Calderon also promised that in his first week he would cut his own salary and those of his top bureaucrats, a nod to criticism during the campaign that the political elite go into government service to enrich themselves.

He also said he wants to reduce immigration, in part by attracting foreign investment.

"Instead of our labor force leaving to invest in the United States, I want the investment to come here where are laborers are, so that we don't have to keep splitting up our families and communities," Calderon said.

Happy talk aside, the clashes inside Congress, and the war zone-like security measures outside it, underscored the raw feelings and volatility left over from the closest presidential election in Mexico's history. Calderon won by less than 1 percentage point, or about 230,000 out of more than 40 million votes cast, according to a count certified in September by the Mexican Electoral Tribunal.

The high court said it found irregularities but dismissed claims of ballot box fraud in the July 2 election. The losing candidate, Lopez Obrador, said the electoral institutions could all "go to hell," and he hasn't moderated his views one bit.

Before leading a street protest Friday, Lopez Obrador, who calls himself Mexico's "legitimate president," said he would continue to oppose Calderon as the head of his unrecognized, parallel government.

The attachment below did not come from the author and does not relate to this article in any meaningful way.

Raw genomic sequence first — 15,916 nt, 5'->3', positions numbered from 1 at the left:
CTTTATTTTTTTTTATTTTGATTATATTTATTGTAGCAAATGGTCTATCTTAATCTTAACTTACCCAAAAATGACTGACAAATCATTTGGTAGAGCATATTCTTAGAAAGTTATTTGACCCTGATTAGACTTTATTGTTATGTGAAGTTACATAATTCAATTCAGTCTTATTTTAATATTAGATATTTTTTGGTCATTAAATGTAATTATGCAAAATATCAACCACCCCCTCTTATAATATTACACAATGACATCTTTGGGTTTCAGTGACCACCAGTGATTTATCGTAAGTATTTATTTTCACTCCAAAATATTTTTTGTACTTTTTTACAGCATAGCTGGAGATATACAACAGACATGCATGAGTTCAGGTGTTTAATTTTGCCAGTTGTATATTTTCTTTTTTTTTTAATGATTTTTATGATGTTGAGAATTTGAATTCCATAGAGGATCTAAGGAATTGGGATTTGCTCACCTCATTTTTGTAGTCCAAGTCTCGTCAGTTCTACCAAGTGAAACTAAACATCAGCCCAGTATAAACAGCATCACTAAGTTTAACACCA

"I don't have to respect a thief, and I will always call him that," Lopez Obrador said.

Members of Lopez Obrador's left-of-center Party of the Democratic Revolution, or PRD in its Spanish acronym, had hoped to prevent Calderon from assuming the presidency by blocking the oath-taking in Congress, a procedure called for in Mexico's constitution.

A bitter fight for control of the central podium in Congress on Tuesday left the liberal PRD and conservative National Action Party (PAN) in an uneasy stalemate. It turned the House chamber into a gilded campground where lawmakers slept in sleeping bags and ordered carry-out tamales as they fought for every inch of space around the dais.

"It's lamentable to encounter these kinds of political tactics. It's incredible," said Ricardo Rodriguez, a PAN congressman from the state of Jalisco who spent three nights in the chamber.

PRD members acknowledge that they'd planned to take over the podium as they did in September, when they successfully prevented then-President Fox from reaching the crescent-shaped dais to deliver his final state of the nation address.

This time, PAN members already had begun to occupy the podium on Tuesday, preventing the PRD from gaining access to the strategically placed top rung, complained PRD Congressman Cuauhtemoc Sandoval Ramirez.

They're "the ones who always accused us of being the violent party, the party that seizes podiums," said Sandoval, who spent three days sleeping on the House floor. "Now they are the ones who did it."

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(c) 2006, McClatchy-Tribune Information Services.